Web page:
Broadband Regulation Risks Jobs

Original Article

Basically everyone agrees that broadband in America has been an unequaled success story. In the past 15 years, the availability of high-speed Internet has gone from virtually nonexistent to almost universal. Consumers have seen private companies invest billions of dollars in expanding access and availability of broadband to communities throughout California and across the nation.

Broadband is a central component of our communities, our jobs and our families.

Perhaps this is why the Federal Communications Commission is now formally considering new regulations on broadband companies. These seemingly innocent regulations called “net neutrality” could culminate in the imposition of stifling, telephone utility style regulations on America’s privately owned broadband networks.

It’s an aggressive play that will almost certainly land in court, and the results will have serious long-term impacts to consumers and small businesses throughout the country, including future job growth.

Thanks largely to a regulatory environment that has promoted private expansion, providers invested $60 billion last year in broadband networks, according to researchers at the Yankee Group, a market research group. That’s a lot of jobs. Whether its construction in deploying new broadband access or the launch of new online businesses and services, private investment in new broadband networks means jobs.

In today’s economy, the last thing Americans need is new burdensome regulations that threaten job growth.

Bipartisan policy has long favored minimal regulation of advanced communications services. But today, a bare majority of FCC Commissioners seem intent on ramming through new regulations without input from Congress.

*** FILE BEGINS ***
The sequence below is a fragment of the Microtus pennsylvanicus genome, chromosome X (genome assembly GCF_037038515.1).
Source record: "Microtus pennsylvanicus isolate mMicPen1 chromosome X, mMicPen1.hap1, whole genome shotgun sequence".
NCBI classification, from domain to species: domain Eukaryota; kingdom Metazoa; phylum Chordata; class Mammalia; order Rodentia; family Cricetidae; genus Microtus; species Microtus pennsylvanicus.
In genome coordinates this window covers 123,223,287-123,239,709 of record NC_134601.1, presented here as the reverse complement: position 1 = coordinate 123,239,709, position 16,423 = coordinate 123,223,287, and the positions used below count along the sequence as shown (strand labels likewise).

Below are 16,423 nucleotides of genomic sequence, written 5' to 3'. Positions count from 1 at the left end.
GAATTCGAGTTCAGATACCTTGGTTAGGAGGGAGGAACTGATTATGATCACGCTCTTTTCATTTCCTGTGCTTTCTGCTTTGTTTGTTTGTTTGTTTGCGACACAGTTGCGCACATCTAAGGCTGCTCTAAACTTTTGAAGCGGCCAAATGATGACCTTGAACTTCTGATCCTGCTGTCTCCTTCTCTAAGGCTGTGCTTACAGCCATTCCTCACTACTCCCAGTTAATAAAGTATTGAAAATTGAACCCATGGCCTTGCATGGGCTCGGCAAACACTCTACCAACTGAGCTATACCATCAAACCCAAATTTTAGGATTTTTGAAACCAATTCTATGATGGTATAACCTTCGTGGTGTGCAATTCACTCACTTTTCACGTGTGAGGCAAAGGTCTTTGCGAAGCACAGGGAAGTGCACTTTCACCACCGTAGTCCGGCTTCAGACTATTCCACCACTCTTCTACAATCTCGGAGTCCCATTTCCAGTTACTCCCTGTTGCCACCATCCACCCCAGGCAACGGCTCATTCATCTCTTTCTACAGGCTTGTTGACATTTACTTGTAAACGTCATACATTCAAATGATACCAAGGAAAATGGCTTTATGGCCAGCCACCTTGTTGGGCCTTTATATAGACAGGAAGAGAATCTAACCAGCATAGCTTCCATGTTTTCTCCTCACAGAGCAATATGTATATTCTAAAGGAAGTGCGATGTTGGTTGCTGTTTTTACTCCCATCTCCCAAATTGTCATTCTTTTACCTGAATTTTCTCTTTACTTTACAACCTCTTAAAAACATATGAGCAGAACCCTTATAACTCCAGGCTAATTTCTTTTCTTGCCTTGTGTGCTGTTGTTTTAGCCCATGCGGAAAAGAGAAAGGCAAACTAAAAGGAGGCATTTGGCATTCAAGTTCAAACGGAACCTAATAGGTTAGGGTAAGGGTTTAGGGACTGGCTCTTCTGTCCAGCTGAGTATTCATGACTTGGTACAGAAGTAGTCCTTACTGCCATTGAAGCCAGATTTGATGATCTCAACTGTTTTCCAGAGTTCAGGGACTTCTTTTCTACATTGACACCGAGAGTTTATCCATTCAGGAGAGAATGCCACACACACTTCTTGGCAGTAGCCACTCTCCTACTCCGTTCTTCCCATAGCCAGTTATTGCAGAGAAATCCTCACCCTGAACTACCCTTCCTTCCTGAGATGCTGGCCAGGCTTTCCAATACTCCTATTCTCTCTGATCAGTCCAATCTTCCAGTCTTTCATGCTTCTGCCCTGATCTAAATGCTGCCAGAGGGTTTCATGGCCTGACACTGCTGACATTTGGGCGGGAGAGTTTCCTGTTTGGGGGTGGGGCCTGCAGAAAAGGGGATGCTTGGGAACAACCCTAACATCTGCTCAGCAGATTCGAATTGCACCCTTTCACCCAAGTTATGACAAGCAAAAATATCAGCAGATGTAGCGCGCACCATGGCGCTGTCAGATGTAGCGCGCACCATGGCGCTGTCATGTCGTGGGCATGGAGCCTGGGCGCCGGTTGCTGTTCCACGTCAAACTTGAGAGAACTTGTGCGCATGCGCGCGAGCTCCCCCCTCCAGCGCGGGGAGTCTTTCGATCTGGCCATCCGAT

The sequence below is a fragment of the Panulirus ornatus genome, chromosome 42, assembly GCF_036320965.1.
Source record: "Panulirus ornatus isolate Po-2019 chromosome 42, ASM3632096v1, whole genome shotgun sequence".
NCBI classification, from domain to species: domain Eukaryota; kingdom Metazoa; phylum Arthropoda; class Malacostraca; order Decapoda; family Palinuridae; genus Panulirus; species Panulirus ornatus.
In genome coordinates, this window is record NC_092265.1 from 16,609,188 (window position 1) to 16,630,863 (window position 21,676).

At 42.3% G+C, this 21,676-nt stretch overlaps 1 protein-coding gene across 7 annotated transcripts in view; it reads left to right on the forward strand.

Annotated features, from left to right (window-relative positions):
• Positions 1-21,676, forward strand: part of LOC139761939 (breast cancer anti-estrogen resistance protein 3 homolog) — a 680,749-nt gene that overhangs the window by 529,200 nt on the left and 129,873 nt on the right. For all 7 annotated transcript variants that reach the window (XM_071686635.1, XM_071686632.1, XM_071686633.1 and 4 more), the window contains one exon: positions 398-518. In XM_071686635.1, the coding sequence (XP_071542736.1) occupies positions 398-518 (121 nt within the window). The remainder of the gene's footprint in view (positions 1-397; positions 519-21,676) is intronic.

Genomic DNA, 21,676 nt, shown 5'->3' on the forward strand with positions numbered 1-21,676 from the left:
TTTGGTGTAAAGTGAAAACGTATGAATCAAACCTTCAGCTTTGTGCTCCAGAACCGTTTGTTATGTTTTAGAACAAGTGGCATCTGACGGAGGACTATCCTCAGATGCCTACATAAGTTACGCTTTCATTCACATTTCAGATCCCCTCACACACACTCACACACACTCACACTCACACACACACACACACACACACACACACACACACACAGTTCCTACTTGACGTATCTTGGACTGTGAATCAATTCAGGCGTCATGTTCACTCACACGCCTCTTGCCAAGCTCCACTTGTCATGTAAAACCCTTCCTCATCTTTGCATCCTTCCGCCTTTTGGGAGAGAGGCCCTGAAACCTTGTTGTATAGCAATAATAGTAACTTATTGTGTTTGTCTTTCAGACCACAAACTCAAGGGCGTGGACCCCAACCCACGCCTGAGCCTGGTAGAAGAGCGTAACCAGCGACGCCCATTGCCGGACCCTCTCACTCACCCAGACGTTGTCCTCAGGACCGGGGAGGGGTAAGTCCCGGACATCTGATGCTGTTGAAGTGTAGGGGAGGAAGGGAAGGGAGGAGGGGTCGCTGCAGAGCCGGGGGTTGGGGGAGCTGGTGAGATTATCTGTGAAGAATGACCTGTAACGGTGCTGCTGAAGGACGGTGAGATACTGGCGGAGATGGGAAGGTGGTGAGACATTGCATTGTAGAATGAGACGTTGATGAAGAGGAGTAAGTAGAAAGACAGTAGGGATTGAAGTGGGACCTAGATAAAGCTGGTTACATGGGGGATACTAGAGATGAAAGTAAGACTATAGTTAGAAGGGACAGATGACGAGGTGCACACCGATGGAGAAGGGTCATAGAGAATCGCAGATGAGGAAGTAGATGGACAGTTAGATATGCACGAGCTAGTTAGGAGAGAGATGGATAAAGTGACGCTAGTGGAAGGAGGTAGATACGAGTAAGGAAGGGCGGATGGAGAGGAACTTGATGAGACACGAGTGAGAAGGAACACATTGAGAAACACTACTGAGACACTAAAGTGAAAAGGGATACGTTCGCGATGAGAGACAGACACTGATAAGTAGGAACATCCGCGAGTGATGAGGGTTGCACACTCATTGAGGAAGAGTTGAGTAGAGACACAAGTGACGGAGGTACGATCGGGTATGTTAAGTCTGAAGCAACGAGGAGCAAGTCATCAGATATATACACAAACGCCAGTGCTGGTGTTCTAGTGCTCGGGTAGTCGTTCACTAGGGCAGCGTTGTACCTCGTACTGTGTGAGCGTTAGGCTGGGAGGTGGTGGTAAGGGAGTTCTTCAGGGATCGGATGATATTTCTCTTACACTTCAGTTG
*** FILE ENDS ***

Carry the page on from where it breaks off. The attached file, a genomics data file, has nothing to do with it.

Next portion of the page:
Rep. John D. Dingell, D-Mich., the longest-serving member of the House of Representatives and an expert in communications policy, recently warned that if the FCC chooses to proceed on its current course, it risks reversal by the courts and could put at risk “significant past and future investments, perhaps to the detriment of the nation’s economic recovery and continued technological leadership.” Dingell, incidentally, has supported network neutrality regulation in the past.

Letters signed by 74 Democratic and 171 Republican members of Congress, including many from California delegation, express similar concerns and a strong preference for a legislative process as opposed to the rulemaking approach being pushed by groups like Free Press and others.

The advocacy group Free Press, for example, frequently taps the media to paint its opponents as fronts for special interests. But as the National Journal recently noted, Free Press is firmly allied with media companies and conceals most of its own funding. Besides asking policy makers for federally-guaranteed access to competitive, privately-funded broadband networks, Free Press also happens to be seeking public subsidies for those same media companies from which they receive funding.

“While couched in the rhetoric of democracy,” Free Press notes in a recent paper, “these appeals for congressional action are nothing more than a stall tactic.”

But if network neutrality regulation really is good policy, Free Press and other advocates have nothing to fear from democracy. Congressional hearings and debate ought to precede any major new direction in public policy, especially one that affects approximately $60 billion in annual private investment and the desperately needed jobs that go with it.

Hance Haney is a senior fellow at the Discovery Institute, a nonpartisan public policy think tank conducting research on technology, science and culture, economics and foreign affairs.

Hance Haney

Director and Senior Fellow of the Technology & Democracy Project
Hance Haney served as Director and Senior Fellow of the Technology & Democracy Project at the Discovery Institute, in Washington, D.C. Haney spent ten years as an aide to former Senator Bob Packwood (OR), and advised him in his capacity as chairman of the Senate Communications Subcommittee during the deliberations leading to the Telecommunications Act of 1996. He subsequently held various positions with the United States Telecom Association and Qwest Communications. He earned a B.A. in history from Willamette University and a J.D. from Lewis and Clark Law School in Portland, Oregon.